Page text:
Directed by: Eli Morgan Gesner
Cast: Dylan Penn, Ronen Rubinstein, Genevieve Hudson-Price
Condemned should carry a message for all who see it: Never squat. Bad things can easily happen when you’re shacking up in an abandoned (well, somewhat) apartment. Maya and Dante are about to learn this lesson for themselves.
Condemned is the kind of title that leaves a little mystery, especially if you haven’t tuned into any advance media. Taking this trip, for me, was a blind journey. Are we going to run into ghosts? Maybe vicious vandals? Or, perhaps a little possession action? Through the first act we’re left to wonder where we’re going, and that’s a good way to develop some anticipation, as long as there’s a delivery when all is said and done.
We see a villain or two introduced within the film, but I’ll admit that they aren’t the most intimidating of characters, and the Saw inspired man cave instills even less faith in the picture. But again, we’re still in the early goings, and there’s time to right a ship that sailed off course.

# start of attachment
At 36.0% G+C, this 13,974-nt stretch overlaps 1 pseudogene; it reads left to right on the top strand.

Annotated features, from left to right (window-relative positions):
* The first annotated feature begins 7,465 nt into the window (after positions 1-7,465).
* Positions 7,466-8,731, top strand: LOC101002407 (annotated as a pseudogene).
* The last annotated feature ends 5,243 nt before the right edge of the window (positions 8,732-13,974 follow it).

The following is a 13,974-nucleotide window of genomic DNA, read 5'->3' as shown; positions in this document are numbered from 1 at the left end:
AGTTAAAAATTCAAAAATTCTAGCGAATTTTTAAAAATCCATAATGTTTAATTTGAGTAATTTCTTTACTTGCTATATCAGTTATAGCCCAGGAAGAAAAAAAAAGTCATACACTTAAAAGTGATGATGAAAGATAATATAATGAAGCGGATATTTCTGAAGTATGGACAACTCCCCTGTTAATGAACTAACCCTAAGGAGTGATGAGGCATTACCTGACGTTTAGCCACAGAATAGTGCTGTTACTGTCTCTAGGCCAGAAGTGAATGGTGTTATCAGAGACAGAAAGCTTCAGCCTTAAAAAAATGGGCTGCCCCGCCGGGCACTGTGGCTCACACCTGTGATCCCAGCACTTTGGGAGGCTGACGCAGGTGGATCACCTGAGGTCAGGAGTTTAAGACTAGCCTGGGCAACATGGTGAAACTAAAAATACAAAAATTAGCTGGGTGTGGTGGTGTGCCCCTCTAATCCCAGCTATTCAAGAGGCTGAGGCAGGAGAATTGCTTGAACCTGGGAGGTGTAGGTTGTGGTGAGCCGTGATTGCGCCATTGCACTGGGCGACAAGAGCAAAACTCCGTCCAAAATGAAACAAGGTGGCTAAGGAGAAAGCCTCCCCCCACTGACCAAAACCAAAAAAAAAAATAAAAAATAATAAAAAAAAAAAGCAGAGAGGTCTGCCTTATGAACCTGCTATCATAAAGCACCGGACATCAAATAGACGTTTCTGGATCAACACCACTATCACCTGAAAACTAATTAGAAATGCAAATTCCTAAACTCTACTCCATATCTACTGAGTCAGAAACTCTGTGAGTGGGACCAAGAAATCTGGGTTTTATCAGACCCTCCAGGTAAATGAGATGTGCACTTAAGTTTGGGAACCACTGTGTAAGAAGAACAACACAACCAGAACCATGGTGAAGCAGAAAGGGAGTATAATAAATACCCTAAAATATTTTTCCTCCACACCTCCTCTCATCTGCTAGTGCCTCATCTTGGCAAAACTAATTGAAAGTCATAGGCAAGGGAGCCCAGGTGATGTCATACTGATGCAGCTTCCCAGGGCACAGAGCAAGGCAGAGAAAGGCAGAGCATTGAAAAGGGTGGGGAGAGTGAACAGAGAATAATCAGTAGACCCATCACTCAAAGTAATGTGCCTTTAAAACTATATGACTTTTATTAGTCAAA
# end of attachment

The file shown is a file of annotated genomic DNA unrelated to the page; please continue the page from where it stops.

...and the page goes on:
There’s plenty of drug use in the film, and the general look of the characters is taking on a generally grim and depressing junkie-like appearance. Now about a third of the way in, and the film feels extremely muddled, and it’s loaded with scenes that can only be called awkward.
Unfortunately, by the time the midway point of the film, things are only becoming stranger. So strangely flat, I might add, that it’s become a challenge, just struggling to maintain consciousness. There’s a lull here, and sketchy script to follow, and unless you’re hyped up on meth, you’ll probably fall asleep long before the credits roll.
I wanted to enjoy this film, but I can’t possibly enjoy a piece that I can’t begin to get into. I honestly don’t even know what the story is about.
Here’s my recommendation: Give Condemned a pass.